• The continuation or withdrawal of the drug should be individualized based on the risk of relapse of the primary disease.

Summary and overview of recommendations of the expert group [Table 2]
Table 2: Summary table of expert consensus of IAN for use of Immunomodulators during the COVID 19 Pandemic in patients with MS, NMO and MOG-related Disorders in Non-COVID positive patients

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Specific Recommendations

  • Practice of optimal health safety norms is mandatory.
  • It may be prudent to involve the local infectious disease expert for shared decision making
  • It is important to screen a patient for symptoms of active COVID-19 infection before starting any immunomodulatory therapy.

Starting medications:

  • Shared decision making is critical during this period, and the treating expert may discuss with the patient about the options of starting treatment versus delaying the treatment. Factors like disease type, severity of disease, relapse rate and disability status may help to make appropriate decisions.
  • The patient must be explained on the risks with each medication and need of monitoring. The standard precautions during the current pandemic must well be explained.
  • Among patients with MS and in situ ations where starting a DMT is imperative, medications with lowest immunosuppressive properties and risk of infection should be preferred. These include IFN, GA, and probably DMF (opinion differs in international advisories). For aggressive cases demanding institution or switch of treatment, Natalizumab may be reasonable in a patient with negative JC virus serostatus. Close monitoring of biochemical and haematological adverse events is recommended.
  • For patients with NMOSD, MOG antibody associated disease and other related disorders, who require immunosuppressive medications, it may be prudent to consider use of intravenous immunoglobulin (IVIG) (as it seems safest), maintenance steroids alone, rituximab, or plasmapharesis maintenance, based on the individual circumstances.[20],[43],[47],[48],[50]
  • However, patients with an aggressive disease would require standard treatment protocols with adequate practice of COVID 19 preventive norms.

Continuing medications:

  • Patients on DMTs may continue with the medications.
  • Patients whose disease is stable on immunosuppressant therapy with azathioprine or mycophenolate mofetil should continue the treatment and follow all general precautions against exposure to COVID-19.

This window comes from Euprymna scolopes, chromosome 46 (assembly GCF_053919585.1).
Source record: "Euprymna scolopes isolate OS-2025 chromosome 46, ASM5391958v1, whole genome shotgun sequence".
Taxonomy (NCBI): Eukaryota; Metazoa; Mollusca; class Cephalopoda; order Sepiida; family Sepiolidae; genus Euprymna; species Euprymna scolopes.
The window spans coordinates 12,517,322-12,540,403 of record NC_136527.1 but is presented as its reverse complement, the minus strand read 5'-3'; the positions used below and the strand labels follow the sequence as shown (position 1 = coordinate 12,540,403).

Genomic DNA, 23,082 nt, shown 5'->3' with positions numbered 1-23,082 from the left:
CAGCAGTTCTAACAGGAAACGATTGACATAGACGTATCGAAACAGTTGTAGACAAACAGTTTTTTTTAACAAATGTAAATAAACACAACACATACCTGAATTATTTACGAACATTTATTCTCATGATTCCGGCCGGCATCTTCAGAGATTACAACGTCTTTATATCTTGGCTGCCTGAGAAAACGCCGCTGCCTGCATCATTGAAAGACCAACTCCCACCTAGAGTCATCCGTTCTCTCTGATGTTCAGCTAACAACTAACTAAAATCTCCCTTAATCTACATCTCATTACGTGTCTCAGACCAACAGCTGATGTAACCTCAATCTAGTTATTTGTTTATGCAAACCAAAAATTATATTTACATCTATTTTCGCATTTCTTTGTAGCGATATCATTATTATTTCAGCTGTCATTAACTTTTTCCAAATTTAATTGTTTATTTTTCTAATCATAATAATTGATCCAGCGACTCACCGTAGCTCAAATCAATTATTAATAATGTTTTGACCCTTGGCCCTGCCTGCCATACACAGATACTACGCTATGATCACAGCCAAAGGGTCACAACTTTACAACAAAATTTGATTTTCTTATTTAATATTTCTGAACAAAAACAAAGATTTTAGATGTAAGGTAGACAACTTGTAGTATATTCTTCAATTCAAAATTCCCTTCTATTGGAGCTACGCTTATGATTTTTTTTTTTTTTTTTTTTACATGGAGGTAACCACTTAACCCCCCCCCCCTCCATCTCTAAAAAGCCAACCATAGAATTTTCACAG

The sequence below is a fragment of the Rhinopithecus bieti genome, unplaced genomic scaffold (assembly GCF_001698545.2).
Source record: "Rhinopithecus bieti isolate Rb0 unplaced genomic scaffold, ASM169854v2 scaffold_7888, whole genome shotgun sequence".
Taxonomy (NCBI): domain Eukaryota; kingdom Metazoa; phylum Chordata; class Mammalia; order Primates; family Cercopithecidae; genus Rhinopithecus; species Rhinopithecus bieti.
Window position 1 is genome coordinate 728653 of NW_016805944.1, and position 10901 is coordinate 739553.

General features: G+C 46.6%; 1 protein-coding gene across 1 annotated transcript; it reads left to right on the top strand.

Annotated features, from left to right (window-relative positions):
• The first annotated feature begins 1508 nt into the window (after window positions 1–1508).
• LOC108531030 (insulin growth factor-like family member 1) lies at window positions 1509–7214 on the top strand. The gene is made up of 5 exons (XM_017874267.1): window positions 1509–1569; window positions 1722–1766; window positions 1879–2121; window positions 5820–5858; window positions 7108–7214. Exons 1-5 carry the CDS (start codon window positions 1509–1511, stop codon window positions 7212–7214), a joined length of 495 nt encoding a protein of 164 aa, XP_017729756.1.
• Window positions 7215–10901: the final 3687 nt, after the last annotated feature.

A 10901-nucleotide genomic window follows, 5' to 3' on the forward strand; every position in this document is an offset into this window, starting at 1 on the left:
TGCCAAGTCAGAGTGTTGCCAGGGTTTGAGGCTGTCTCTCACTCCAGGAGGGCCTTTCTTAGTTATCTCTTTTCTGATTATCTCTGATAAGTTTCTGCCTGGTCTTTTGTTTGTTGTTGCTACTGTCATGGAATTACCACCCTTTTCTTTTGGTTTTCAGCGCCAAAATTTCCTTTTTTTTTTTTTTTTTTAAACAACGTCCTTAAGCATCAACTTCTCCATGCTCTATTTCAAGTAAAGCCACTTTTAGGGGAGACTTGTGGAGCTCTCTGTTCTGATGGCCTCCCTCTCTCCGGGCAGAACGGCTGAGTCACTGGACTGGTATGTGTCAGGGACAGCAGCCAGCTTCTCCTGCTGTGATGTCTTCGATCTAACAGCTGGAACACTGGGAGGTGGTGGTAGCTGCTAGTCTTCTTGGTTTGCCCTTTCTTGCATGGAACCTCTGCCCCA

• Medications with potential risk of lymphopenia need close monitoring and a strict advice to practice health safety norms in this period.
  • For medications like rituximab or similar medications requiring continuation dose, it may be prudent to consider delaying the maintenance dose. Monitoring of CD19+ and 20+ cell count levels and CD27+ cell counts where available, may help in assessing the need for maintenance dose.[51],[52]

During a potential COVID 19 infection in a patient:

  • The risk of stopping versus continuing should be individualised based on discussion with the treating neurologist and infectious disease expert.
  • Drugs with high risk of lymphopenia and immunosuppression [Table 1] should be preferably withheld and all infusions postponed. Some International advisories have suggested stopping all medications.[13],[14] Concern for drugs with rebound effect needs close monitoring. For patients on drugs like interferons, there may be a consideration to continue treatment after discussion with the infectious disease team.

Management of a relapse:{Table 1}

  • There is a potential concern regarding the use of steroids during a relapse or disease exacerbation due to concerns of immunosuppression. Disease exacerbation will require optimum adjudication, severity judgement, risk related to the underlying disease and appropriate discussion with the patient regarding various treatment options.
  • It is important to differentiate a relapse from any fluctuation and pseudorelapse.
  • It is advised to screen a patient for symptoms of active COVID-19 infection before starting steroids.[20]
  • For patients with MS, based on severity of the relapse, the neurologist may take a decision on observation or treatment with steroids during this pandemic. For symptoms that are very mild, more subjective, with negligible objective findings and disability, observation over the next 48-72 hours may be considered. For worsening symptoms, or a moderate to severe relapse, it may be prudent to start immediate acute immunomodulation. The drug of choice for relapse treatment is pulse intravenous methylprednisolone in usual doses,[39],[40] although other potential choices in the current situation could include intravenous immunoglobulin therapy or plasmapheresis, albeit with issues of cost, feasibility, low evidence and probably uncertain efficacy.[39],[40],[41],[42]
  • For patients of NMOSD, MOG disease and related disorders, a relapse may suggest more severe disease behaviour and risk of disability. Therefore, it is prudent to start acute treatment. As mentioned above, steroids remain the mainstay of treatment but since plasmapharesis has a significant role in NMOSD relapses and probably in MOG related disease too and is generally considered in patients with severe relapses as an early add on or sometimes a primary therapy to reduce disability, it remains a potentially effective alternative in this situation.[41],[44],[45],[46],[47] However, invasive nature of this treatment and its potential risks, availability and feasibility in the current situation should be borne in mind. IVIG remains an alternative option in this scenario.[45],[47],[48],[49],[50]

Switching therapy